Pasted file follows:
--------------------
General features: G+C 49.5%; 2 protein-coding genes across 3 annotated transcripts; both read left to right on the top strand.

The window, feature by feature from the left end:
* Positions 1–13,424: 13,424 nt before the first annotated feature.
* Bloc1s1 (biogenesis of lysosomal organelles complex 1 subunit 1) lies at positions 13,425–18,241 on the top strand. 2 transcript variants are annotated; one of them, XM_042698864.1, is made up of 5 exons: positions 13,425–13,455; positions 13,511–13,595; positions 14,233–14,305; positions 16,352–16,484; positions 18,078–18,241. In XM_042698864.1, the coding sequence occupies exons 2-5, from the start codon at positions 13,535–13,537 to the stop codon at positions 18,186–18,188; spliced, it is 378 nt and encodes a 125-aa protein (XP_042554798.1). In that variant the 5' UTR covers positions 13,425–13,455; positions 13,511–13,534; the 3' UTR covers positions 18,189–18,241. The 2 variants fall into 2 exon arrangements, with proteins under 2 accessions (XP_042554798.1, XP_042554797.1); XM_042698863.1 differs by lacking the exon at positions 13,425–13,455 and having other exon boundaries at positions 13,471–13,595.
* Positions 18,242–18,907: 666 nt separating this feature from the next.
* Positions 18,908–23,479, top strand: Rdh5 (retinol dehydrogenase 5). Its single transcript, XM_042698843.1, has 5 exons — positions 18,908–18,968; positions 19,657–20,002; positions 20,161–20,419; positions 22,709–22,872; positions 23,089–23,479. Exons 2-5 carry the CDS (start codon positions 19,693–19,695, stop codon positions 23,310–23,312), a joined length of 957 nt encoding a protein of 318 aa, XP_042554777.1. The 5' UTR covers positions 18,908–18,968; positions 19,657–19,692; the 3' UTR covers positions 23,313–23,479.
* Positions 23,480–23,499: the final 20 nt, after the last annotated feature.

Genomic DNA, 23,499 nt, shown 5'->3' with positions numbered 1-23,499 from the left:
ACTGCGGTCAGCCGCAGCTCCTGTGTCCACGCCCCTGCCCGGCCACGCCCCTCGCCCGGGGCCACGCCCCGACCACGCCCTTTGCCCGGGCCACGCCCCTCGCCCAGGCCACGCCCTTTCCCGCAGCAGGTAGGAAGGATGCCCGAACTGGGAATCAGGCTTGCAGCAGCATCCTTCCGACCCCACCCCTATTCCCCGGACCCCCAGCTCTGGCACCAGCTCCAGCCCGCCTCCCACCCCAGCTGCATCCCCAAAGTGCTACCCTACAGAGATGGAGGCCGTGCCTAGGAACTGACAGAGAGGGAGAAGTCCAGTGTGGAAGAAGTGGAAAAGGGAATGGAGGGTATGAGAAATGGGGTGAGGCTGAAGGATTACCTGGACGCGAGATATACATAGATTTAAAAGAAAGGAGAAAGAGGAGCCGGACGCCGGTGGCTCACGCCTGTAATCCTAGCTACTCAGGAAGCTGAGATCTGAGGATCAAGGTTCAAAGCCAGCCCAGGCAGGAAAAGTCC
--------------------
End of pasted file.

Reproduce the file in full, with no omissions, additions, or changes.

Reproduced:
General features: G+C 49.5%; 2 protein-coding genes across 3 annotated transcripts; both read left to right on the top strand.

The window, feature by feature from the left end:
* Positions 1–13,424: 13,424 nt before the first annotated feature.
* Bloc1s1 (biogenesis of lysosomal organelles complex 1 subunit 1) lies at positions 13,425–18,241 on the top strand. 2 transcript variants are annotated; one of them, XM_042698864.1, is made up of 5 exons: positions 13,425–13,455; positions 13,511–13,595; positions 14,233–14,305; positions 16,352–16,484; positions 18,078–18,241. In XM_042698864.1, the coding sequence occupies exons 2-5, from the start codon at positions 13,535–13,537 to the stop codon at positions 18,186–18,188; spliced, it is 378 nt and encodes a 125-aa protein (XP_042554798.1). In that variant the 5' UTR covers positions 13,425–13,455; positions 13,511–13,534; the 3' UTR covers positions 18,189–18,241. The 2 variants fall into 2 exon arrangements, with proteins under 2 accessions (XP_042554798.1, XP_042554797.1); XM_042698863.1 differs by lacking the exon at positions 13,425–13,455 and having other exon boundaries at positions 13,471–13,595.
* Positions 18,242–18,907: 666 nt separating this feature from the next.
* Positions 18,908–23,479, top strand: Rdh5 (retinol dehydrogenase 5). Its single transcript, XM_042698843.1, has 5 exons — positions 18,908–18,968; positions 19,657–20,002; positions 20,161–20,419; positions 22,709–22,872; positions 23,089–23,479. Exons 2-5 carry the CDS (start codon positions 19,693–19,695, stop codon positions 23,310–23,312), a joined length of 957 nt encoding a protein of 318 aa, XP_042554777.1. The 5' UTR covers positions 18,908–18,968; positions 19,657–19,692; the 3' UTR covers positions 23,313–23,479.
* Positions 23,480–23,499: the final 20 nt, after the last annotated feature.

Genomic DNA, 23,499 nt, shown 5'->3' with positions numbered 1-23,499 from the left:
ACTGCGGTCAGCCGCAGCTCCTGTGTCCACGCCCCTGCCCGGCCACGCCCCTCGCCCGGGGCCACGCCCCGACCACGCCCTTTGCCCGGGCCACGCCCCTCGCCCAGGCCACGCCCTTTCCCGCAGCAGGTAGGAAGGATGCCCGAACTGGGAATCAGGCTTGCAGCAGCATCCTTCCGACCCCACCCCTATTCCCCGGACCCCCAGCTCTGGCACCAGCTCCAGCCCGCCTCCCACCCCAGCTGCATCCCCAAAGTGCTACCCTACAGAGATGGAGGCCGTGCCTAGGAACTGACAGAGAGGGAGAAGTCCAGTGTGGAAGAAGTGGAAAAGGGAATGGAGGGTATGAGAAATGGGGTGAGGCTGAAGGATTACCTGGACGCGAGATATACATAGATTTAAAAGAAAGGAGAAAGAGGAGCCGGACGCCGGTGGCTCACGCCTGTAATCCTAGCTACTCAGGAAGCTGAGATCTGAGGATCAAGGTTCAAAGCCAGCCCAGGCAGGAAAAGTCC